Hi!

I am thinking about how to establish more consistency in my espresso dosing. I confident at this point that I am pretty good at maintaining a consistent 20-21 grams of espresso in a double basket, but I love thinking about the method of levelling/distributing/dragging/dosing. I have read about and seen the methods coined as Stockfleth, Shyndel, and Schomer. I am now wondering how all of you do your thing. Myself, I use a kind of three point Stockfleth/Schomer hybrid ... pushing and rolling the coffee around the edges creating a center pile that I push back into the grinder. But how do YOU do it?

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Lately, I've been using an autotamp and just light-tamping my center mound before firm-tamping. I'll give a few light taps to settle while I'm filling my basket. My naked portafilter hasn't shown any flaws; and I honestly couldn't spot the difference "blind" between, say, that and a WDT prepared basket.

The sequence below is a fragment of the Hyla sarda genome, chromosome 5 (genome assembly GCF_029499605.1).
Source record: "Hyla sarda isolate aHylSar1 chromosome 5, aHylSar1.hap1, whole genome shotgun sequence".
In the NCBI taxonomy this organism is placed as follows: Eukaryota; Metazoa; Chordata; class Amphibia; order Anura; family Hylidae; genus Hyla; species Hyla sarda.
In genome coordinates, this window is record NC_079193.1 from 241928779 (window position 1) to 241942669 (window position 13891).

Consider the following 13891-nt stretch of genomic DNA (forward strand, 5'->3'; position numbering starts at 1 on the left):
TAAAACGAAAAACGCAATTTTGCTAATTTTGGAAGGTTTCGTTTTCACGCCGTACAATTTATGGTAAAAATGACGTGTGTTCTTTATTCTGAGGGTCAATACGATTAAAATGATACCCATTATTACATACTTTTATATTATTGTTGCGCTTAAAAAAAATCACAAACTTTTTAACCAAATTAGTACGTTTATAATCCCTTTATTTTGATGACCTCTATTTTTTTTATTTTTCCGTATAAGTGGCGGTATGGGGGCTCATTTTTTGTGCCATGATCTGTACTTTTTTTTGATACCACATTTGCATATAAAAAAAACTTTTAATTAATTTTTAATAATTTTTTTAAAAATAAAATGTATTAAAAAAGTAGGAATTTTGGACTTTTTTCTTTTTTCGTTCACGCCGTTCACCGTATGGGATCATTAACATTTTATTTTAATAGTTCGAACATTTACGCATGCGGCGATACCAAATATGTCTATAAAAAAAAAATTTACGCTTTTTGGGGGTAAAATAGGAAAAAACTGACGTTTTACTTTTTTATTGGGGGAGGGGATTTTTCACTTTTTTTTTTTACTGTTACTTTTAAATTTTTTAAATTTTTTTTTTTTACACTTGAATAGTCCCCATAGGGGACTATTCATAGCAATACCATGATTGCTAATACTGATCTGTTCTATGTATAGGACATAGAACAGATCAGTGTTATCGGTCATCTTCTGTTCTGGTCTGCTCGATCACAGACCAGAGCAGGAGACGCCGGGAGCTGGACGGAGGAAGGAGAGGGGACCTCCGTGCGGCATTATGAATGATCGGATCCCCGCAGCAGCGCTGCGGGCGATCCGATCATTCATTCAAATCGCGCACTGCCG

I've been reading Schomer's book for the first time and noticed that his diagrams of post-leveled pre-tamped grounds seem to have a somewhat concave curve in the basket. I assume this is so that after tamping, the top crust of the grounds will not rub up against the machine's filter screw, which would create a break in the levelness of the espresso in the basket that could possibly be blasted out. Because of this I've changed from a straight across leveling move to more of a "swoop" that leaves less coffee in the center of the basket. Anybody else doing this?